Nowhere is President Barack Obama’s hunger for a foreign policy legacy of reconciliation more apparent than his historic visit to Cuba in March.
But, Havana is no longer the main threat to regional destabilization. Cuba’s socialist ally, Venezuela, is.
The country is imploding thanks to the stubborn authoritarianism of President Nicolas Maduro and his regime. If Venezuela falls apart on Obama’s watch, it will become his Latin American legacy. To avoid this, Washington will need to demonstrate much clearer, decisive regional leadership.
There is no time to lose. Life for Venezuelans is becoming more unbearable by the day. Electricity and power is sporadic and hospitals are missing around 95 percent of essential medications. Meanwhile, Venezuelans stand in line for hours outside largely empty supermarkets in the forlorn hope of basics, such as flour, milk and rice.
Refuse from a barricade put up by protesters clutters the street in front of a long queue to buy basic foodstuffs at a supermarket before sunrise on March 8, 2014 in San Cristobal, the capital of Tachira state, Venezuela. Shortage of such products as flour, milk and sugar have made life increasingly difficult for residents of Tachira, which has been a focal point for anti-government protests for almost a month. (John Moore/Getty Images)
The desperation is acute. Earlier this month, around 500 Venezuelan women risked the gauntlet of armed soldiers to storm the sealed Colombian border, in order to purchase the essentials they need to survive.
The result is a pressure cooker, primed to boil over at any given moment. Venezuelan lives are already being lost. Babies are needlessly dying in hospitals. People are being killed amid increasingly common food riots and looting. The prospect of a return to the widespread violence which saw at least 40 unarmed protestors killed in 2014, is becoming ever more real.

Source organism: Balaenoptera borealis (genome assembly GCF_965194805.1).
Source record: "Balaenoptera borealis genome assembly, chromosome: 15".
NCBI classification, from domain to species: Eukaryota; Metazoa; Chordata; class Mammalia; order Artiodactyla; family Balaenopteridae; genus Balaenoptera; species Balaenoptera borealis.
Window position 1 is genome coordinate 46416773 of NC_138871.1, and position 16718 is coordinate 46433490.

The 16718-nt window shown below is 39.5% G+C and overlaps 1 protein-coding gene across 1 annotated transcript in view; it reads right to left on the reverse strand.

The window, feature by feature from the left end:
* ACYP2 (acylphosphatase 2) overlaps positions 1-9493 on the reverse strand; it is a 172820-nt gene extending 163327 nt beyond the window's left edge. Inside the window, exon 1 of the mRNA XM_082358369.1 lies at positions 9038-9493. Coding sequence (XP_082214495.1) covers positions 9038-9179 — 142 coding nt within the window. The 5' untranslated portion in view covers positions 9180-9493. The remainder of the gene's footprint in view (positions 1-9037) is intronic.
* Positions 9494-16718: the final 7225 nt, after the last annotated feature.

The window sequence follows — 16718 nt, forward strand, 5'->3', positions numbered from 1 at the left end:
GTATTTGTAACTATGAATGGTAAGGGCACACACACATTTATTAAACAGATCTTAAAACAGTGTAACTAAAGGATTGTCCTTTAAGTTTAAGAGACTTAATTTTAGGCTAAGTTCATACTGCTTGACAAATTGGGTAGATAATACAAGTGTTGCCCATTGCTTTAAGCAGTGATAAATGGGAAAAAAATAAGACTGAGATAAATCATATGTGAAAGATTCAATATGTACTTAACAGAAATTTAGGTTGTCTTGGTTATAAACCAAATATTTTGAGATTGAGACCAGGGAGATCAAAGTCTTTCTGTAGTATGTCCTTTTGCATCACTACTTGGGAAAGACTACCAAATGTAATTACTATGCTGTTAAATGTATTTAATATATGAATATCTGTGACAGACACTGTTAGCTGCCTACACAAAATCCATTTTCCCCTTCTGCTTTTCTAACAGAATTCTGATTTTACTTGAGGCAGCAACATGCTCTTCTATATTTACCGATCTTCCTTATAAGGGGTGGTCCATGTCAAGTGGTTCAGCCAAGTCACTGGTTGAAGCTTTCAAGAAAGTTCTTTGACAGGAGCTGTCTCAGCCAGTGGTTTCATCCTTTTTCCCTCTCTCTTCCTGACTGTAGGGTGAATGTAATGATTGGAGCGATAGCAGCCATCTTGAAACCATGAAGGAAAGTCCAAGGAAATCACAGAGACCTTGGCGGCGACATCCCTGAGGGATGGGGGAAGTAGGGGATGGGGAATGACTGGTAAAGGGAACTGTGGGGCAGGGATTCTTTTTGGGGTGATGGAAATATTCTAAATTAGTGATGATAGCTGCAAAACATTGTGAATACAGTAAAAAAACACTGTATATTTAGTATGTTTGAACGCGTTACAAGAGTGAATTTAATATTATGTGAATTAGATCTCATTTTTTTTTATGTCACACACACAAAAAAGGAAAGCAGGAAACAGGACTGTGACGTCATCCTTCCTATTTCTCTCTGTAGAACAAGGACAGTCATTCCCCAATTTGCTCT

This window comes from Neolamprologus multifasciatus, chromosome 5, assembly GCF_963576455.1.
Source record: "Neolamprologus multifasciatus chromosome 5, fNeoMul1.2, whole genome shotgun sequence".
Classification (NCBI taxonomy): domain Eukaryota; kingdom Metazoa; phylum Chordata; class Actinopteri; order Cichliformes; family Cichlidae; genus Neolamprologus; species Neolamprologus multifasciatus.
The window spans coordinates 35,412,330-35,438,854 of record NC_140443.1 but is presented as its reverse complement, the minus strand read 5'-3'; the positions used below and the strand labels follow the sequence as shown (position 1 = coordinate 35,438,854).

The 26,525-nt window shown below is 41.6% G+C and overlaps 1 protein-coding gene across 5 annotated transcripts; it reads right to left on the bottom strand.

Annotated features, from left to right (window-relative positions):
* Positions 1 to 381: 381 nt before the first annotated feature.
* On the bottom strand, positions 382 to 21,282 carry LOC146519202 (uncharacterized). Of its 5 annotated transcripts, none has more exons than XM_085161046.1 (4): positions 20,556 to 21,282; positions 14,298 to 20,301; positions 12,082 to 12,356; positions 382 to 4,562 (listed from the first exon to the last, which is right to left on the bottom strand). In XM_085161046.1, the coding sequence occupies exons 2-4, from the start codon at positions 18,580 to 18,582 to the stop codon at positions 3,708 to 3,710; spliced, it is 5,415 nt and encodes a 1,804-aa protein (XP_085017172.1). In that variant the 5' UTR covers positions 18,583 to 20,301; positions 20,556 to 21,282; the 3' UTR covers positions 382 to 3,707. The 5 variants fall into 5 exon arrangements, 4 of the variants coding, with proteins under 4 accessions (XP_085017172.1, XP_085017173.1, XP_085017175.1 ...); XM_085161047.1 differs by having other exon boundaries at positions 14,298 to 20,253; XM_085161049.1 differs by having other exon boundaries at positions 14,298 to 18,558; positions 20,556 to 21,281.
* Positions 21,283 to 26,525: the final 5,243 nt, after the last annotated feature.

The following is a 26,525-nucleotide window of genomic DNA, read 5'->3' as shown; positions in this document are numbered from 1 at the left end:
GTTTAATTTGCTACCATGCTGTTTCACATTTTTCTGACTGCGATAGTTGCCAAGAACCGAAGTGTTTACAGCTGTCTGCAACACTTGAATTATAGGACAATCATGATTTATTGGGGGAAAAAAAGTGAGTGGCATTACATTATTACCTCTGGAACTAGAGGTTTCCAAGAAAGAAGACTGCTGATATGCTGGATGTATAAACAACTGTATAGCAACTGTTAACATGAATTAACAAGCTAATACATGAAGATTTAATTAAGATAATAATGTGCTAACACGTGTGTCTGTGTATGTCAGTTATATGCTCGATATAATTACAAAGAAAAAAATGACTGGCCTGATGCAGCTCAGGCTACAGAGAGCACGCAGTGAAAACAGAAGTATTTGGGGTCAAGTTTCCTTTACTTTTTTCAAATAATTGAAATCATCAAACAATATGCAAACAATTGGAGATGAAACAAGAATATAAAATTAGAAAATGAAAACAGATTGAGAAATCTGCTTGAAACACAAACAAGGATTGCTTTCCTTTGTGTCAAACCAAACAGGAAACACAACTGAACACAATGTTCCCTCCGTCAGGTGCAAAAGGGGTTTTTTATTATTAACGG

And yet incredibly, the Maduro regime has no real plans to combat this spiralling chaos. Instead of a rescue plan for an economy poised to default, Maduro ominously launched the country’s largest ever military exercise. Rather than shoulder responsibility for gambling Venezuela’s oil riches on unworkable public programs, Maduro prefers to ludicrously blame the country’s plight on fictional foreign "conspiracies."
The one thing we can be sure of, is that Maduro has no intention of relinquishing power. Key political opponents have been jailed, while the opposition-controlled National Congress is stymied by the Maduro-controlled judicial system. Meanwhile, Maduro is blocking a popular push for a recall referendum, a constitutionally mandated vote on his rule.
With internal opposition neutered, external actors must help deliver change. After all, as the Venezuelan economy continues to plummet, Maduro will inevitably look to foreign cash in order to keep the country afloat. And there is no stronger, richer regional power than the United States. It is time for Washington to use this leverage. So far, the Obama administration has tamely supported a proposed dialogue between Maduro and the opposition, spearheaded by former-Spanish Prime Minister Zapatero. But this protracted process will take time which Venezuela cannot afford.
The United States must instead galvanize the region, if it really hopes to pull Venezuela back from the brink. The first step should be support for Luis Almagro, head of the Organization of American States (OAS). He has proposed that the regional bloc invoke a convention which could see Venezuela’s OAS suspension if it continues to disregard democratic norms. His initiative has not met with unanimous approval. Washington must look to tilt the balance. Meanwhile, Venezuela’s closest ally Cuba, must understand that growing ties with the United States comes at a price – Pressure on comrades in Caracas to reform or resign.
Indeed, the wider message that American regional strong-arming would send, could be dramatic. It would tell not only President Maduro, but all of Latin America in no uncertain terms, that partnership with America means throwing off dictatorship and endorsing freedom and liberty. Surely that is the kind of legacy Obama is looking for.
Carlos Marquez is the Executive Director of the Venezuelan American Leadership Council (VALC), a Washington DC based non-profit looking to bring together Venezuelan expats and all Americans who want democracy and freedom in Venezuela.
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